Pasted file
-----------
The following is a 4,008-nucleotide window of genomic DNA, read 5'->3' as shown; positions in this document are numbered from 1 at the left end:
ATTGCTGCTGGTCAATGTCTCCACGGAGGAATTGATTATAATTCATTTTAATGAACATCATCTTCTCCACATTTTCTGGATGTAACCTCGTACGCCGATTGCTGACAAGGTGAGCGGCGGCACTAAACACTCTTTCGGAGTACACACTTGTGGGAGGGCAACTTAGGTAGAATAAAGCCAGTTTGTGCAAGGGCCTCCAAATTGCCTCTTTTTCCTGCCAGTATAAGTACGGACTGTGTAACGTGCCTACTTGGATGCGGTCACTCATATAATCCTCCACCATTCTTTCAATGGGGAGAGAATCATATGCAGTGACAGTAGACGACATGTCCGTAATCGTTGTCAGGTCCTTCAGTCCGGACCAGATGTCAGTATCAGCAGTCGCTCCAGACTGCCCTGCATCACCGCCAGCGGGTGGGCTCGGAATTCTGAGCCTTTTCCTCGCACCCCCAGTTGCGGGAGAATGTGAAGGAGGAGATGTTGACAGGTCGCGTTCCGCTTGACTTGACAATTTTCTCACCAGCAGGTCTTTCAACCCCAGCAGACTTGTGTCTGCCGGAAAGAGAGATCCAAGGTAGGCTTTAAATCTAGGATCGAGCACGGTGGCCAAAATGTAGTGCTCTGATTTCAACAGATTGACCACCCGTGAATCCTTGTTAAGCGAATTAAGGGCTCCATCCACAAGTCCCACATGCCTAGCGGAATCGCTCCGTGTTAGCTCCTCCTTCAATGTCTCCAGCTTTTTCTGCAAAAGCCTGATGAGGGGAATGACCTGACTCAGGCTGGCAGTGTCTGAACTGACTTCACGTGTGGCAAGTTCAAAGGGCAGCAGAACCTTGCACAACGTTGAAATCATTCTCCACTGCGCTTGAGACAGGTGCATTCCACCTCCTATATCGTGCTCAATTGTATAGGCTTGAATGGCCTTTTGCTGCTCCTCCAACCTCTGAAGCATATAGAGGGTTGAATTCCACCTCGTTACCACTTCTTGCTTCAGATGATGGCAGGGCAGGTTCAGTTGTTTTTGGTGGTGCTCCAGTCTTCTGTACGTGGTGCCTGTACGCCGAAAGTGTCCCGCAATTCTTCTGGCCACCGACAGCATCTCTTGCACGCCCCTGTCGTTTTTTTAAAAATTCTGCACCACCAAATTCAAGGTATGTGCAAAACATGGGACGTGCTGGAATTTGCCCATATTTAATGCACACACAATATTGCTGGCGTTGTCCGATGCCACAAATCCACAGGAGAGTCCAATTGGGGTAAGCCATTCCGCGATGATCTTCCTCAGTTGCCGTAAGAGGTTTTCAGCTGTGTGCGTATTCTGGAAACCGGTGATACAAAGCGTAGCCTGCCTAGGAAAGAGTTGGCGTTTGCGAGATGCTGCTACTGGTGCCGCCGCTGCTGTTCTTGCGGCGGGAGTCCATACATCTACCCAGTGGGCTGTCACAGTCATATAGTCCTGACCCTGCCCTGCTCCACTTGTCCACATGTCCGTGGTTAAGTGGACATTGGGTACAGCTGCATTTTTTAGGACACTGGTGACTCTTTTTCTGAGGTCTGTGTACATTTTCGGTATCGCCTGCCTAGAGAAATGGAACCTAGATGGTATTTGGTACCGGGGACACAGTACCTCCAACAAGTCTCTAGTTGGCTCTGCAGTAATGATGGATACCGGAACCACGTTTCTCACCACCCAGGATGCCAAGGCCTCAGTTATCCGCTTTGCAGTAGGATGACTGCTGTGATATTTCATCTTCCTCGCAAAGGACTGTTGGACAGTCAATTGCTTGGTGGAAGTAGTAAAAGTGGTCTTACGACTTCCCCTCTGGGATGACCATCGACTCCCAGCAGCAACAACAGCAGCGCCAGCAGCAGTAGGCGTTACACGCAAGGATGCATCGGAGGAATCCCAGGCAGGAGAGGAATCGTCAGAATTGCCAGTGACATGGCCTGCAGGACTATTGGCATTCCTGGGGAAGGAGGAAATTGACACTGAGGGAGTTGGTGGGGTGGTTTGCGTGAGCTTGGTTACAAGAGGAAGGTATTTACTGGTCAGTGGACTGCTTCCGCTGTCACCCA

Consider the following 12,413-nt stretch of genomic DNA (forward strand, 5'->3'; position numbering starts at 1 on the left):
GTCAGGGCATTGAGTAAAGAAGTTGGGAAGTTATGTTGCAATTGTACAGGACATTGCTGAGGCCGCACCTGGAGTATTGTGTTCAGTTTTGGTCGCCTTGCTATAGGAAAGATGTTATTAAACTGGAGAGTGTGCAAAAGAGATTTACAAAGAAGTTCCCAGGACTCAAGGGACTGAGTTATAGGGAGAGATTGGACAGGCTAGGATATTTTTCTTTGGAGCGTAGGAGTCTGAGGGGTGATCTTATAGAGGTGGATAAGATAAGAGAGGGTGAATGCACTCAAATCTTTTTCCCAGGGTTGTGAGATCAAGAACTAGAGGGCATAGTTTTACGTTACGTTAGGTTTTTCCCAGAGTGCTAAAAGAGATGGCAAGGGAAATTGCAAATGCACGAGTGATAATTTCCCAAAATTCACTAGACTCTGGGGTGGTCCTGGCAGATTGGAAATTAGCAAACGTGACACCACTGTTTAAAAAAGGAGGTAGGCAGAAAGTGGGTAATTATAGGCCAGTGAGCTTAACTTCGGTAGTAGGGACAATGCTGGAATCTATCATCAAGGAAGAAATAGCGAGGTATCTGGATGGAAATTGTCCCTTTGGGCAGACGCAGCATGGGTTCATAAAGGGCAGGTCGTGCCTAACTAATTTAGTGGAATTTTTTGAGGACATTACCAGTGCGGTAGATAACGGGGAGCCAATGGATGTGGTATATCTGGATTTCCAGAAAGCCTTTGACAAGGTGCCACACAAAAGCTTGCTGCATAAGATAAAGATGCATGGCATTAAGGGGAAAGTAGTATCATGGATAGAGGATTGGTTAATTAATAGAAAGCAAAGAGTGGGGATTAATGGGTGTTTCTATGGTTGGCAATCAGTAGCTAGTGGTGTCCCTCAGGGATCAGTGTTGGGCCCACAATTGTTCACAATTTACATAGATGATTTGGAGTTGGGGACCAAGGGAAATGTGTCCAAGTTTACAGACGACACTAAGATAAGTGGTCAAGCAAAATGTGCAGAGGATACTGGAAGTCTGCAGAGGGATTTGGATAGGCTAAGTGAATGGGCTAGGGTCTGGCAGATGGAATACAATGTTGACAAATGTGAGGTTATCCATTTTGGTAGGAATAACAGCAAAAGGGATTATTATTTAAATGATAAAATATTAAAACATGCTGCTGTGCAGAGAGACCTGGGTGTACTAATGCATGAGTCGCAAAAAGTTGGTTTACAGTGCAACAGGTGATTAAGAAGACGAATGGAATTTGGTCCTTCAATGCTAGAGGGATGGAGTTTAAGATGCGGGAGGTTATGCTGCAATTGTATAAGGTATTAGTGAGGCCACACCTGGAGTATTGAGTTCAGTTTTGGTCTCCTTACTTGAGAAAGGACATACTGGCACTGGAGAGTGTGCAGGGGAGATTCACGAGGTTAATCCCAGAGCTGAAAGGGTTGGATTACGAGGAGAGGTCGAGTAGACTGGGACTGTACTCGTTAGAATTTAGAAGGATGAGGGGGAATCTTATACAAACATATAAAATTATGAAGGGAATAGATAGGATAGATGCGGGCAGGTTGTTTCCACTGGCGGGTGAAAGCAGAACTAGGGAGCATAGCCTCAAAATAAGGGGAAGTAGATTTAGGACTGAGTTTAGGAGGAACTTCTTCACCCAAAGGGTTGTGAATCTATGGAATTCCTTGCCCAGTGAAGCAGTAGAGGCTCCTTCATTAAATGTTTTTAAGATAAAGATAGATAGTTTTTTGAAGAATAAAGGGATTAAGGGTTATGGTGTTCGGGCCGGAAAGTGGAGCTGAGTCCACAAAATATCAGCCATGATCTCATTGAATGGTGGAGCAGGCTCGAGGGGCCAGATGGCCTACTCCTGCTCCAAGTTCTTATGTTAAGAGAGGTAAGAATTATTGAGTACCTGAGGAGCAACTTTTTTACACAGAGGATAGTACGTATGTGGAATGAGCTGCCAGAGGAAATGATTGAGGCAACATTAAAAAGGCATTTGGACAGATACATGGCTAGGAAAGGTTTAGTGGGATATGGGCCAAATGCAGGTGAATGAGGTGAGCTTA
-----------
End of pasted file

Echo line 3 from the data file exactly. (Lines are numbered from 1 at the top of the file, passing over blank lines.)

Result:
Consider the following 12,413-nt stretch of genomic DNA (forward strand, 5'->3'; position numbering starts at 1 on the left):